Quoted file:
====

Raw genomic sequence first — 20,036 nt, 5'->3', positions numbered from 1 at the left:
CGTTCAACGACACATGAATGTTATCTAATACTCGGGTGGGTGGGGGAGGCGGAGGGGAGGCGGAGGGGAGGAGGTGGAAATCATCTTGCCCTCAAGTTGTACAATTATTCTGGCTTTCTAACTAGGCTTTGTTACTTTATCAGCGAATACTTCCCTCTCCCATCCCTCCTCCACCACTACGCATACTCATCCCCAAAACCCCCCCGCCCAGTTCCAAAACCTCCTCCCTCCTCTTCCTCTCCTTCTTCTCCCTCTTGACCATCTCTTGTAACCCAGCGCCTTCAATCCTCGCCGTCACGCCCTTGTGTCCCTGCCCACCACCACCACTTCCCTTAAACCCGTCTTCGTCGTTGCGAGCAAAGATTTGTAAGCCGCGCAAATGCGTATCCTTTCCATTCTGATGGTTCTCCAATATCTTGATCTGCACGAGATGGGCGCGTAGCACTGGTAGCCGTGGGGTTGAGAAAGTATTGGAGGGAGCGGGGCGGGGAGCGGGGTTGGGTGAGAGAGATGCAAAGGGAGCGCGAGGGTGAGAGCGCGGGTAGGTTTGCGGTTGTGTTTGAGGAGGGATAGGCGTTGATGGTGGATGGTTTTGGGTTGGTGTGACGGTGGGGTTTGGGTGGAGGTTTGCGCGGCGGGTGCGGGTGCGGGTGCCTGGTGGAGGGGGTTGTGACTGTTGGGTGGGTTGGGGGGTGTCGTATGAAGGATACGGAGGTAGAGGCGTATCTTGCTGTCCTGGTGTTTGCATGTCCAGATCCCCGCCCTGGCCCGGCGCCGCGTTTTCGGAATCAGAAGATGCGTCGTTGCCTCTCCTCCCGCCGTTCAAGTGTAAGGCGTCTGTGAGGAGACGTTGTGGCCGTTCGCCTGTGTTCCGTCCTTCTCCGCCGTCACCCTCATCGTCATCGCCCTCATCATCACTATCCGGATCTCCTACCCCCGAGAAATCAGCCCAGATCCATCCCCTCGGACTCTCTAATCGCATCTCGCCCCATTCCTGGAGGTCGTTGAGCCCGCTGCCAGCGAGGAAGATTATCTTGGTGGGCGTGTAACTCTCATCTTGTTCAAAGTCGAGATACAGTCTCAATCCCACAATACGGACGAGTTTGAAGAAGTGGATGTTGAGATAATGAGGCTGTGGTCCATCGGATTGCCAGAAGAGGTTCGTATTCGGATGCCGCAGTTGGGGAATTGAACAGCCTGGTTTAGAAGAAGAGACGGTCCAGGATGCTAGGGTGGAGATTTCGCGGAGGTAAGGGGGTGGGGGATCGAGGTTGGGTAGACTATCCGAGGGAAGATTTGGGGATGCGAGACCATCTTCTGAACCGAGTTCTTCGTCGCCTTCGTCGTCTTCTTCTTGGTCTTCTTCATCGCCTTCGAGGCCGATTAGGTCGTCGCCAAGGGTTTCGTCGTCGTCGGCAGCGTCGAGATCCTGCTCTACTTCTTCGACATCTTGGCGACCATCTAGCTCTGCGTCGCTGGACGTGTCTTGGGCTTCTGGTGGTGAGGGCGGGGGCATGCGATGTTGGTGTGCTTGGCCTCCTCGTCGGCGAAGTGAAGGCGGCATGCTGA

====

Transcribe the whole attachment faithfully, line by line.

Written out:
Raw genomic sequence first — 20,036 nt, 5'->3', positions numbered from 1 at the left:
CGTTCAACGACACATGAATGTTATCTAATACTCGGGTGGGTGGGGGAGGCGGAGGGGAGGCGGAGGGGAGGAGGTGGAAATCATCTTGCCCTCAAGTTGTACAATTATTCTGGCTTTCTAACTAGGCTTTGTTACTTTATCAGCGAATACTTCCCTCTCCCATCCCTCCTCCACCACTACGCATACTCATCCCCAAAACCCCCCCGCCCAGTTCCAAAACCTCCTCCCTCCTCTTCCTCTCCTTCTTCTCCCTCTTGACCATCTCTTGTAACCCAGCGCCTTCAATCCTCGCCGTCACGCCCTTGTGTCCCTGCCCACCACCACCACTTCCCTTAAACCCGTCTTCGTCGTTGCGAGCAAAGATTTGTAAGCCGCGCAAATGCGTATCCTTTCCATTCTGATGGTTCTCCAATATCTTGATCTGCACGAGATGGGCGCGTAGCACTGGTAGCCGTGGGGTTGAGAAAGTATTGGAGGGAGCGGGGCGGGGAGCGGGGTTGGGTGAGAGAGATGCAAAGGGAGCGCGAGGGTGAGAGCGCGGGTAGGTTTGCGGTTGTGTTTGAGGAGGGATAGGCGTTGATGGTGGATGGTTTTGGGTTGGTGTGACGGTGGGGTTTGGGTGGAGGTTTGCGCGGCGGGTGCGGGTGCGGGTGCCTGGTGGAGGGGGTTGTGACTGTTGGGTGGGTTGGGGGGTGTCGTATGAAGGATACGGAGGTAGAGGCGTATCTTGCTGTCCTGGTGTTTGCATGTCCAGATCCCCGCCCTGGCCCGGCGCCGCGTTTTCGGAATCAGAAGATGCGTCGTTGCCTCTCCTCCCGCCGTTCAAGTGTAAGGCGTCTGTGAGGAGACGTTGTGGCCGTTCGCCTGTGTTCCGTCCTTCTCCGCCGTCACCCTCATCGTCATCGCCCTCATCATCACTATCCGGATCTCCTACCCCCGAGAAATCAGCCCAGATCCATCCCCTCGGACTCTCTAATCGCATCTCGCCCCATTCCTGGAGGTCGTTGAGCCCGCTGCCAGCGAGGAAGATTATCTTGGTGGGCGTGTAACTCTCATCTTGTTCAAAGTCGAGATACAGTCTCAATCCCACAATACGGACGAGTTTGAAGAAGTGGATGTTGAGATAATGAGGCTGTGGTCCATCGGATTGCCAGAAGAGGTTCGTATTCGGATGCCGCAGTTGGGGAATTGAACAGCCTGGTTTAGAAGAAGAGACGGTCCAGGATGCTAGGGTGGAGATTTCGCGGAGGTAAGGGGGTGGGGGATCGAGGTTGGGTAGACTATCCGAGGGAAGATTTGGGGATGCGAGACCATCTTCTGAACCGAGTTCTTCGTCGCCTTCGTCGTCTTCTTCTTGGTCTTCTTCATCGCCTTCGAGGCCGATTAGGTCGTCGCCAAGGGTTTCGTCGTCGTCGGCAGCGTCGAGATCCTGCTCTACTTCTTCGACATCTTGGCGACCATCTAGCTCTGCGTCGCTGGACGTGTCTTGGGCTTCTGGTGGTGAGGGCGGGGGCATGCGATGTTGGTGTGCTTGGCCTCCTCGTCGGCGAAGTGAAGGCGGCATGCTGA